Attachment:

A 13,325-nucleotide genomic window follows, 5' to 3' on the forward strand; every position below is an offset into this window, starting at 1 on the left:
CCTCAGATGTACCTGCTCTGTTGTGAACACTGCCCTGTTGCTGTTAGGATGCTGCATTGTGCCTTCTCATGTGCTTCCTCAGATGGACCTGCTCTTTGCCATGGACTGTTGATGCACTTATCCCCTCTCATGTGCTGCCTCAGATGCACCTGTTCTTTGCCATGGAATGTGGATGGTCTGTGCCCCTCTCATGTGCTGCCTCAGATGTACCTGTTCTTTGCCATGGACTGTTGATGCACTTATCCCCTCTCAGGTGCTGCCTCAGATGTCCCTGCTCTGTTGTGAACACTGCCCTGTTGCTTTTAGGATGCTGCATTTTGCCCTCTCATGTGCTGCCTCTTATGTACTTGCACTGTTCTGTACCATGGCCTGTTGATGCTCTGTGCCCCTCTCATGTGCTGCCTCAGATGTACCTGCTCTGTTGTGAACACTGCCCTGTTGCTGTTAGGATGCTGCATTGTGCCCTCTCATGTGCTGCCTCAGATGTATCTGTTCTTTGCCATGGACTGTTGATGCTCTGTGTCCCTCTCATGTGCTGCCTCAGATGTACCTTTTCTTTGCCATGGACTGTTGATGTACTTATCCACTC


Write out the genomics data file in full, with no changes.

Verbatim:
A 13,325-nucleotide genomic window follows, 5' to 3' on the forward strand; every position below is an offset into this window, starting at 1 on the left:
CCTCAGATGTACCTGCTCTGTTGTGAACACTGCCCTGTTGCTGTTAGGATGCTGCATTGTGCCTTCTCATGTGCTTCCTCAGATGGACCTGCTCTTTGCCATGGACTGTTGATGCACTTATCCCCTCTCATGTGCTGCCTCAGATGCACCTGTTCTTTGCCATGGAATGTGGATGGTCTGTGCCCCTCTCATGTGCTGCCTCAGATGTACCTGTTCTTTGCCATGGACTGTTGATGCACTTATCCCCTCTCAGGTGCTGCCTCAGATGTCCCTGCTCTGTTGTGAACACTGCCCTGTTGCTTTTAGGATGCTGCATTTTGCCCTCTCATGTGCTGCCTCTTATGTACTTGCACTGTTCTGTACCATGGCCTGTTGATGCTCTGTGCCCCTCTCATGTGCTGCCTCAGATGTACCTGCTCTGTTGTGAACACTGCCCTGTTGCTGTTAGGATGCTGCATTGTGCCCTCTCATGTGCTGCCTCAGATGTATCTGTTCTTTGCCATGGACTGTTGATGCTCTGTGTCCCTCTCATGTGCTGCCTCAGATGTACCTTTTCTTTGCCATGGACTGTTGATGTACTTATCCACTC